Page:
Wood in different stream types: Epixylic biofilm and wood-inhabiting invertebrates in a lowlandversusan upland stream
Annales de Limnologie
Colonization of incubated wood samples by invertebrates and biofilm was compared between a lowland and an upland stream over a 15 month period. Invertebrate densities increased during the first weeks of incubation and then decreased to rather stable densities during the remaining investigation period in both streams. Within the first incubation weeks invertebrate numbers were significantly higher in the lowland stream. Higher dissolved nutrient concentrations and water temperatures accelerated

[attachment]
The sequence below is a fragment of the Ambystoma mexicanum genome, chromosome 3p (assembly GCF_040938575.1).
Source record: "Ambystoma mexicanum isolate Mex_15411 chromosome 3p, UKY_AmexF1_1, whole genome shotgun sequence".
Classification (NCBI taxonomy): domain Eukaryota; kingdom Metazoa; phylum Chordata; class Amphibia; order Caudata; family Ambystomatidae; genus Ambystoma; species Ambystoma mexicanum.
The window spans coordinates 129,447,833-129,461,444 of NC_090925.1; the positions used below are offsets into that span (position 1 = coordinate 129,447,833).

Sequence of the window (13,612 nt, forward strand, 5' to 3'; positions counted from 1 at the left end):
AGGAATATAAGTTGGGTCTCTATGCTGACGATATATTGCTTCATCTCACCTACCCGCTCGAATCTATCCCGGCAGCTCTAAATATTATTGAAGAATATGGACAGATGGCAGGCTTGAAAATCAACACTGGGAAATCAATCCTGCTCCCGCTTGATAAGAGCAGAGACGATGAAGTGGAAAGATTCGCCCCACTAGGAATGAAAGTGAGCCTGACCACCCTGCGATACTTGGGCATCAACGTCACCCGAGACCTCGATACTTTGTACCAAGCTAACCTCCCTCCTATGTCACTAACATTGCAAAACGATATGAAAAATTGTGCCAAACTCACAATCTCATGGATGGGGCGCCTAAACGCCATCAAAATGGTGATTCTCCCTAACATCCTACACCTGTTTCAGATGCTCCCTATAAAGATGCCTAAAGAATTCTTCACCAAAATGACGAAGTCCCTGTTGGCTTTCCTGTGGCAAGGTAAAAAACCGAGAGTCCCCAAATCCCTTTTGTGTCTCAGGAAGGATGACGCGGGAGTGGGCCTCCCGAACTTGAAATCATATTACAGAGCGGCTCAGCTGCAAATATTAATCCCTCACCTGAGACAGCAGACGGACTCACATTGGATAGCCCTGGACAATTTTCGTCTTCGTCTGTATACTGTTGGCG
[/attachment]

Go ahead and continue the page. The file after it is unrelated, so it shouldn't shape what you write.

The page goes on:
... atures accelerated initial epixylic biofilm development in the lowland stream. Lowest invertebrate numbers on incubated branches in the lowland stream coincided with increased discharge. Extreme low flows in the upland stream resulted in lowest invertebrate numbers on incubated wood during the study. Temporal patterns of biofilm and invertebrates indicated some interactions, but statistical significance was low, which might be caused by the variety of interacting effects. Additionally, invertebrate assemblages of in-stream wood samples were collected from four lowland and four upland streams to examine differences of epixylic invertebrate assemblages between the two stream types. Invertebrate densities were significantly higher on submerged wood from lowland streams than wood from upland streams. However, no clear differences in invertebrate assemblages found between the stream types. The study results show that introduced wood in lowland and upland streams is rapidly colonized by aquatic invertebrates and provided an attachment site for biofilms. Invertebrate numbers during the first two months of incubation significantly overestimate the invertebrate numbers found on resident in-stream wood in lowland and upland streams. Analyses of taxonomic composition of wood-inhabiting invertebrate assemblages from natural wood from lowland and upland streams revealed that each stream displayed a rather specific epixylic fauna.